Papas tribes of Indians. The substance of
the treaties stipulate perpetual peace, our
right ot way through their country, the pro
tection of our people passing, &c. The
Commission having agreed to give about S3O
a family per annum, and about $25 a lodge
to tho9e who enter upon tarming—all pay
ments to be made in goods, under the direc
tion of the Secretary ot the Interior.
The tribes at these treaties were not as ful
ly represented as could be desired, hut they
all promised to bring a much laiger, if not
full representative body to meet the Commis
sion next Spiing. The Commissioners, how
ever, have heard of more Indians en route
to meet them, and expect to get more sign
ers to the treaties already made, and possibly
treaties with more of the tribes.
Major General Curtis has written to the
Secretary ot War concerning the tribes who
have made treaties with the Commission,
urging the necessity of giving due notice to
commanding officers, so that they may co
operate with the Commissioners.
Information has been received at the In
dian Bureau, from the Commissioners, ui>w
in the Indian country treating with the In
dians, that the season is so tar advanced they
are apprehensive of severe winter weather,
and the closing of navigation, which it is dt
sirable to escape, if possible, but owing to
the importance of the duty of the Commis
sion, aud iu view of an evident desire on the
part of the Indians to slop shedding of
blood, the Commissioners will remain as long
as possible, so as to accomplish all the good
that cau he in view ot the circumstances.—
Washington Star , Thursday Evening.
Larcent of the House. —ln this be
nighted legion, “larceny from the house" is
not an uncommon occurrence, but we have
never yet had to record a case of larceny
of the house. In this, as in some other
branches of the fine arts, the Gothamites are
a long way in advance of us. The New York
Times of Saturday says:
On Thursday night some unknown per
sons tore down and carried away a traine
building recently occupied by Engine Com
pany No. 32. The alarm hell, which weighed
three hundred pounds, was also taken away.
The company had been disbanded within a
few days, aud the property turned over to
Fire Commissioners. None of the thieves
have been apprehended.
Fenians in Canada. —A Toronto dispatch
announces that the Canadians have at
last discovered the Fenian plot to rob their
banks, for which they have been for some
time most assiduously watching. Two men,
who it is said have made a confession of the
conspiracy and disclosed its plans, have
been committed to jail in Toronto, and the
financial community of that place is much
agitated over the affair. The Feniau bonds
are selling in Quebec and Montreal. Meet
ings of the Executive Council have been held
both at Ottawa and in Montreal, at, which
plans for placing on the frontier an'armed
lorce of six or eight thousand men were con
The Trial of Jeff. Davis —The New York
Herald says : —lt is reported from Washing
ton that in a late consultation on the sub
ject with the President, the Chief Justice
gave it as his opinion that it would he in
appropriate and inexpedient to try Jeff. Da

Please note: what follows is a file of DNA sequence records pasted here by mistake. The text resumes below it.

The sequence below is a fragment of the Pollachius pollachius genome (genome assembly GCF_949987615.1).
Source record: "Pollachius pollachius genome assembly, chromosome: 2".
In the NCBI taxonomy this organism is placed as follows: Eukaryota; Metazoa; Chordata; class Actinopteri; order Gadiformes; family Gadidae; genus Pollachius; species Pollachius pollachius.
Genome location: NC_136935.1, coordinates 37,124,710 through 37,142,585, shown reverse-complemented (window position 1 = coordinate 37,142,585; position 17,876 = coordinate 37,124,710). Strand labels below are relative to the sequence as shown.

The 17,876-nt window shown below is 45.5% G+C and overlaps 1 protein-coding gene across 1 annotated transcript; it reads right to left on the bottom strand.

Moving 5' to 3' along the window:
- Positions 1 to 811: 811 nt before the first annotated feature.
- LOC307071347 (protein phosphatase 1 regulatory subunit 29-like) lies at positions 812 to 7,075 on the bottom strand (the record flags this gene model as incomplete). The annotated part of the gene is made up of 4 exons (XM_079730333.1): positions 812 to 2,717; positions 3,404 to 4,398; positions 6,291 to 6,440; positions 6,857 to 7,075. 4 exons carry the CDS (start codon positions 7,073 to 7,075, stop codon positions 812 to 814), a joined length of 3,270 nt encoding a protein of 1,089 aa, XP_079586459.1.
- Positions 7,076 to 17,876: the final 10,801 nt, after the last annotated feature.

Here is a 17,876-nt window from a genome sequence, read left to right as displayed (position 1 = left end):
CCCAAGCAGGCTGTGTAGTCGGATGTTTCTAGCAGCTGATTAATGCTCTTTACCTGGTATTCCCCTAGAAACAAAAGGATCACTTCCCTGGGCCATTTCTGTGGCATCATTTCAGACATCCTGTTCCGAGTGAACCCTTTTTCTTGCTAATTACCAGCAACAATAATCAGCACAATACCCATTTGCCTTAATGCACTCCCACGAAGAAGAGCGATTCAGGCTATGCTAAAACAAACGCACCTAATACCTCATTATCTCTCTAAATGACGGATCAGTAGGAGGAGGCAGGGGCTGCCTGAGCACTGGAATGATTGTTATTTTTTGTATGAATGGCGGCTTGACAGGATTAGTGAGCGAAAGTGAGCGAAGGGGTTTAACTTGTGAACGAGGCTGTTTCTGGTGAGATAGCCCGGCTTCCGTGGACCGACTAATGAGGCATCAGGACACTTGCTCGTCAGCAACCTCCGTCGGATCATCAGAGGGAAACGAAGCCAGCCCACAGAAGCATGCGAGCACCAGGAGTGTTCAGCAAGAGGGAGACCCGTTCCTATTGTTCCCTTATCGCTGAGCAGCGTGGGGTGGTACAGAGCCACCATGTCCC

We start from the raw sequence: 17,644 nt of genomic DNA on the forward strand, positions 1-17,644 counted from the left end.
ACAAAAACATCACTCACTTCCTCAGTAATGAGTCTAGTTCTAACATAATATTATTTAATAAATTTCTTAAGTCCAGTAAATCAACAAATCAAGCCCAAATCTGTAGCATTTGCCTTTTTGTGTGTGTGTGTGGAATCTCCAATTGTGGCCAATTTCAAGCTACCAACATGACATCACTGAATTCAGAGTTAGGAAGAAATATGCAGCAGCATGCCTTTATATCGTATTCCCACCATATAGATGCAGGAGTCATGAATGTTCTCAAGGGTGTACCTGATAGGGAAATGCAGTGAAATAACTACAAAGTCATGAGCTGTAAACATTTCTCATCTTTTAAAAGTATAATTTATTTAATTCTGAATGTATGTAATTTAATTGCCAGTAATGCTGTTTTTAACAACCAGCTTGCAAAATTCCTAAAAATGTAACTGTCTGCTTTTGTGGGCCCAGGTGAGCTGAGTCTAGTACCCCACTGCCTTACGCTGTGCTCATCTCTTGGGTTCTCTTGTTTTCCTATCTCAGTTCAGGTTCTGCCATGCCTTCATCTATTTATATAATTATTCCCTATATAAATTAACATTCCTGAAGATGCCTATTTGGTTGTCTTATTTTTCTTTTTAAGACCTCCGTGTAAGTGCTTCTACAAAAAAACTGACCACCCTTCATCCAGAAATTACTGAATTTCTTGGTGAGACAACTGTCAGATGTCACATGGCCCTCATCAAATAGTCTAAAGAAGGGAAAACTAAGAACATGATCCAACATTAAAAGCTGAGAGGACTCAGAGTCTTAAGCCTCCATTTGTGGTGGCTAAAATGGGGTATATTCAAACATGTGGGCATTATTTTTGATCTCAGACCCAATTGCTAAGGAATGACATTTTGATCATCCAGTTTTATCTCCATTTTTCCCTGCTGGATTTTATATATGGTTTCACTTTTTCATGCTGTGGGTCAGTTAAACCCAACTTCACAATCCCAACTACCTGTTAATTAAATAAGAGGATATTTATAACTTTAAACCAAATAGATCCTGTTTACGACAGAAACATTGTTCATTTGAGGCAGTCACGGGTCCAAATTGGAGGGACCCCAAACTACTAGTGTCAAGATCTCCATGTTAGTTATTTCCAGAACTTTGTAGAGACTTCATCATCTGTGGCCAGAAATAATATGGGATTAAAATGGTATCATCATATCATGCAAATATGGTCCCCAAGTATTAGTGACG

vis in Virginia while stiil under military law,
and before the State is wholly reconstructed,
unless uuder a special act of Congress. The
Chief Justice does not like thu> idea of hold
ing a court subject to military authority.—
Circumstances alter cases very materially
sometimes. The upshot of the matter wiil
probably be the holding over of Jeff Davis
for some action on the part of Congress.
Large numbers of Germans, Swedes, and
Danes are pouring into Virginia. But the
supply is not equal to the demand. The
price fixed for their services as farm hands
or laborers is slsoayear, with food and lod
ging, for men between twenty and fifty years
old, and for women, SIOO. A more useful
population, the condition of tbe State con
sidered, could not be had.
The Presideot having nearly cleared his
table of pardon cases, it is understood that
he will shortly rescind the order directing
the suspension ot tbe issue of requisitions
from the Attorney General’s office. At pre
sent. all applications are simply examined at
the latter office, and forwarded to tbe State
Department, the President sending for such
warrants as he decides to sign.
Rev. Dr. Bacon, of New Haven, Ct., has
lately been to Richmond. On his way back
he called upon President Johnson, and told
him, among other things, that he found 250
white children attending the lahratory school
at Richmond, as poor and ignorant as the
blacks, and equally needing aid from the
North. Whereupon the President quietly
remarked. “I am very glad to find that
anybody knows that there are white folks at
the South 1”
MR. H. G. Ward would inform hi-* frienda that the
Second Session of his Dancing School for Young
Men will begin ou Monday tbe 20th instant.
Those wishing to avail themselves of the opportunity
thus otfered to acquire tbe art will leave their names
«t Van Newton A Ward'd Grocery. No. 153 Broughton
street, or at the St. Andrew's Hall, on Mouday Kve
uing. Tbs Afternoon Class tor Youug Ladies and
Children meets on Tuesday aud Thursday Afternoons,
at3}£ o’clock. lw nl3
PICKED UP, floating in the Savannah River, on the
7th day of April. 1865. a Flat Boat, 4*2 feet G inches
in length, 13 feet beam. 3 feet G inches deep, and not
painted. Negroes on nearly every plantation on tbe